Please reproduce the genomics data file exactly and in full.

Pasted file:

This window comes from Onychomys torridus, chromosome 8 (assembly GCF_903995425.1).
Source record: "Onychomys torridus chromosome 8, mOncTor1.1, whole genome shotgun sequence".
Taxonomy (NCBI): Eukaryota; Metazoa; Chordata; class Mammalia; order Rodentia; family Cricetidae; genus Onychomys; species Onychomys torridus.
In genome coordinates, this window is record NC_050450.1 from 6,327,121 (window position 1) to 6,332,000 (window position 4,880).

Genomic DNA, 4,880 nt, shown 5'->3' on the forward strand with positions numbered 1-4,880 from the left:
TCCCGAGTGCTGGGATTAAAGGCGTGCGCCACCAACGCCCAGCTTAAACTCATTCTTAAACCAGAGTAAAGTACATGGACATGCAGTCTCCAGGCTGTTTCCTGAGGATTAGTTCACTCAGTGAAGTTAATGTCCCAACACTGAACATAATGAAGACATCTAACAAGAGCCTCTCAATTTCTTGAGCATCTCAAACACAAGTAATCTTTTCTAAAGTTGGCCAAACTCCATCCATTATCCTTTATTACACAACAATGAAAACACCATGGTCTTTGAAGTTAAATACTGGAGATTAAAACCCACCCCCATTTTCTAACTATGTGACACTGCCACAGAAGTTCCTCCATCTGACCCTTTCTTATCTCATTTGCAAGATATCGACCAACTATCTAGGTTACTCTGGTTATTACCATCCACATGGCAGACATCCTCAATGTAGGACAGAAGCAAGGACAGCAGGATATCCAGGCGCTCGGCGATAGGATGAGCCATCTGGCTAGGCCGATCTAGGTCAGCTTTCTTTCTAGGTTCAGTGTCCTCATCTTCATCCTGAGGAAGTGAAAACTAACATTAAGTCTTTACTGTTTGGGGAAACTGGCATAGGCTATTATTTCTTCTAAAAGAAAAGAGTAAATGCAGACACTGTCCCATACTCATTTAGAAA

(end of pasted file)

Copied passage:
This window comes from Onychomys torridus, chromosome 8 (assembly GCF_903995425.1).
Source record: "Onychomys torridus chromosome 8, mOncTor1.1, whole genome shotgun sequence".
Taxonomy (NCBI): Eukaryota; Metazoa; Chordata; class Mammalia; order Rodentia; family Cricetidae; genus Onychomys; species Onychomys torridus.
In genome coordinates, this window is record NC_050450.1 from 6,327,121 (window position 1) to 6,332,000 (window position 4,880).

Genomic DNA, 4,880 nt, shown 5'->3' on the forward strand with positions numbered 1-4,880 from the left:
TCCCGAGTGCTGGGATTAAAGGCGTGCGCCACCAACGCCCAGCTTAAACTCATTCTTAAACCAGAGTAAAGTACATGGACATGCAGTCTCCAGGCTGTTTCCTGAGGATTAGTTCACTCAGTGAAGTTAATGTCCCAACACTGAACATAATGAAGACATCTAACAAGAGCCTCTCAATTTCTTGAGCATCTCAAACACAAGTAATCTTTTCTAAAGTTGGCCAAACTCCATCCATTATCCTTTATTACACAACAATGAAAACACCATGGTCTTTGAAGTTAAATACTGGAGATTAAAACCCACCCCCATTTTCTAACTATGTGACACTGCCACAGAAGTTCCTCCATCTGACCCTTTCTTATCTCATTTGCAAGATATCGACCAACTATCTAGGTTACTCTGGTTATTACCATCCACATGGCAGACATCCTCAATGTAGGACAGAAGCAAGGACAGCAGGATATCCAGGCGCTCGGCGATAGGATGAGCCATCTGGCTAGGCCGATCTAGGTCAGCTTTCTTTCTAGGTTCAGTGTCCTCATCTTCATCCTGAGGAAGTGAAAACTAACATTAAGTCTTTACTGTTTGGGGAAACTGGCATAGGCTATTATTTCTTCTAAAAGAAAAGAGTAAATGCAGACACTGTCCCATACTCATTTAGAAA